Featuring The Drums, The Big Pink, Bombay Bicycle Club and Maccabees
Brighton Dome, 15 February 2010
Love it or loathe it, the NME’s obsession with the newest, most zeitgeist-hugging acts has helped launch numerous careers that would otherwise have faded into mediocrity. In some cases (Kasabian) this has clearly been a curse, yet the track record of the magazine’s yearly Awards Tour has, for the most part, been pretty good. Bands such as Arctic Monkeys, The Horrors, and Friendly Fires were all plucked from the mire of indie rock mediocrity and thrust into the spotlight just as their stars were beginning to ascend, with an almost unnerving sense of timing.
Its critics may point to the lack of variety in the bands chosen to play each year (predominantly all male indie rock guitar bands) and the sense of shrill over-excitement hero worship created by a 14+ crowd. But the tour does provide a good opportunity to see some of the year’s most hyped acts before they become huge, and with four bands playing for £15, it seems a bit churlish to complain.
First on this year’s bill are Brooklyn’s The Drums who offer a weird but compelling mix of downbeat lo-fi indie gloom, and peppy tuneful surf rock choruses. The effect is a little disorientating at first, but offers a unique opportunity to imagine how different musical history could have been if Factory Records had emerged from sunny California rather than rain-soaked Manchester. The band pull in a fairly large and energetic crowd, most of them waiting for single ‘Let’s Go Surfing’, which is delivered to a predictably enthusiastic response.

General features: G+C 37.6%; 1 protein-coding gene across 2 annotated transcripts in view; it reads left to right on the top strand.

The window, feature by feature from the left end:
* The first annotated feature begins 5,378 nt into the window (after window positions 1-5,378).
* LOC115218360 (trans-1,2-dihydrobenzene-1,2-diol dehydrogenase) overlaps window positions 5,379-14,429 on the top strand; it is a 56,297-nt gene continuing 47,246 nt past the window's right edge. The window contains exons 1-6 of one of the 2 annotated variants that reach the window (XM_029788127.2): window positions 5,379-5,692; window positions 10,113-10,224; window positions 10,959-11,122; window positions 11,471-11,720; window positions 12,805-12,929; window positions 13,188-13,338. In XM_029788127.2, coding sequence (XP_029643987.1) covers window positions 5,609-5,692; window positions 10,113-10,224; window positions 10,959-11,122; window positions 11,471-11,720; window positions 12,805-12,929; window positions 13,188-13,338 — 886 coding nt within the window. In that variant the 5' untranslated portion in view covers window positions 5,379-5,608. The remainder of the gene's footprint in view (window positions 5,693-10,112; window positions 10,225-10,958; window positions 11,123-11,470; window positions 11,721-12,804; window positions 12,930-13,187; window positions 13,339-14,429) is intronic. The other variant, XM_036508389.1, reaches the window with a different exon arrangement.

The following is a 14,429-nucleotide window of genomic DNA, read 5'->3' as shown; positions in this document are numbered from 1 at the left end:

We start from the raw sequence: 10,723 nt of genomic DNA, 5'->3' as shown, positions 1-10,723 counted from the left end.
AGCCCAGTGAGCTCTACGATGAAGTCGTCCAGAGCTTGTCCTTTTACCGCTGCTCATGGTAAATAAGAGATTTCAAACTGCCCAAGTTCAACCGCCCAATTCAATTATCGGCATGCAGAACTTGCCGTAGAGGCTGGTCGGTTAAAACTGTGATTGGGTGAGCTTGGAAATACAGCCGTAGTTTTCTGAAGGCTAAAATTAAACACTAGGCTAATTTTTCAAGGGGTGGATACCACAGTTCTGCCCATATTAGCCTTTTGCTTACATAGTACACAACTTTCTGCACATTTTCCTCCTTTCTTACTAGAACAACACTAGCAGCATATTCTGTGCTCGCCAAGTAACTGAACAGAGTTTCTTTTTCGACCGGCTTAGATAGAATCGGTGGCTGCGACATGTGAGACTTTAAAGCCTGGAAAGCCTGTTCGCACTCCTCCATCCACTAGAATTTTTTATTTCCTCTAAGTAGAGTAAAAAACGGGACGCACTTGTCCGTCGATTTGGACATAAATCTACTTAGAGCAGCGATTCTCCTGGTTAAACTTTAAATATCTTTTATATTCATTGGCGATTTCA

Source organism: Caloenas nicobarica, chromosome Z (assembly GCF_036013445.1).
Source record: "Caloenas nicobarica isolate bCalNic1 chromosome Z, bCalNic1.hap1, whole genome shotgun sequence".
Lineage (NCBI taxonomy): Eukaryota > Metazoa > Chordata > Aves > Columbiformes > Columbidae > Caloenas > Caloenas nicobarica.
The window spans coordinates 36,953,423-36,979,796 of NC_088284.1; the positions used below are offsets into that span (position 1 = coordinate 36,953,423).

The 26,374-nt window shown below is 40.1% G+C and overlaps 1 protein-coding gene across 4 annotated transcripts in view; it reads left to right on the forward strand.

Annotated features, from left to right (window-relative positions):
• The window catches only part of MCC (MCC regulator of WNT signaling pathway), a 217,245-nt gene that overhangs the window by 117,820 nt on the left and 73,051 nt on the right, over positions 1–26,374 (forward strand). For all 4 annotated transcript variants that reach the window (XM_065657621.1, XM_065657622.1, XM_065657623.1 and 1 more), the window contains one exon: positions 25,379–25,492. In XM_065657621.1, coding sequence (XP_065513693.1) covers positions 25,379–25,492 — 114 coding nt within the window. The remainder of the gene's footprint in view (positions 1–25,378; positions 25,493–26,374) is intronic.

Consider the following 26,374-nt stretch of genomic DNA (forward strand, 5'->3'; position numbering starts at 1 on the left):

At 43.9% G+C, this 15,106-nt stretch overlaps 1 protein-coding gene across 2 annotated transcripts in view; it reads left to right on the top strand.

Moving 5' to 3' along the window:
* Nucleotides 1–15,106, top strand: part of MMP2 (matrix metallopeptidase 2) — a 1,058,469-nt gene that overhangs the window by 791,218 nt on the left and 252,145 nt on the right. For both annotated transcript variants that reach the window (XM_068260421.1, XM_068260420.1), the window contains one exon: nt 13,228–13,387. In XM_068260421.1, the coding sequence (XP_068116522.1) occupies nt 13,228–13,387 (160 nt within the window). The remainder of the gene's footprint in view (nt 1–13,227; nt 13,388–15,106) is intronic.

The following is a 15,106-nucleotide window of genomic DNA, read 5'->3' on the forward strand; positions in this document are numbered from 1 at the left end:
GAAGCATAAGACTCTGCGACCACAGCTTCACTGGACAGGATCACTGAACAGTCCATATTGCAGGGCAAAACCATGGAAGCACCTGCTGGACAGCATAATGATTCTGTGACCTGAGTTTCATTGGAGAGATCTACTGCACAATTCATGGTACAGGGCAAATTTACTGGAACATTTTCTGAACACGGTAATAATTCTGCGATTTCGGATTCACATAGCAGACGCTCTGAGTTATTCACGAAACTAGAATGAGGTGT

Perhaps the biggest surprise from a line-up that is more solid than intriguing, is that London’s The Big Pink are so relatively low on the bill. Hotly tipped since the start of last year, the band have been making waves in the UK and further afield, reaching huge crowds in shows supporting Muse and The Pixies and releasing ‘A Brief History Of Love’ to critical acclaim. From the moment they step on stage tonight it is obvious the band’s live sound has progressed hugely in the space of a year, as the opening bars of ‘Too Young To Love’ reverberate round the Dome’s cavernous hall. The electro duo are joined by a live bassist and drummer, allowing the band to ramp up the intensity and volume to an all out electro-rock assault on the audience, but it is Milo Cordell, hunched in a hood behind a bank of synths and decks that is doing the damage. Probably the least ‘mainstream’ (and as a result, most interesting) band on the bill, The Big Pink’s live sound benefits hugely from the space afforded by larger venues, where their melodies are given a chance to separate themselves from the distorted wall of noise that typifies their sound.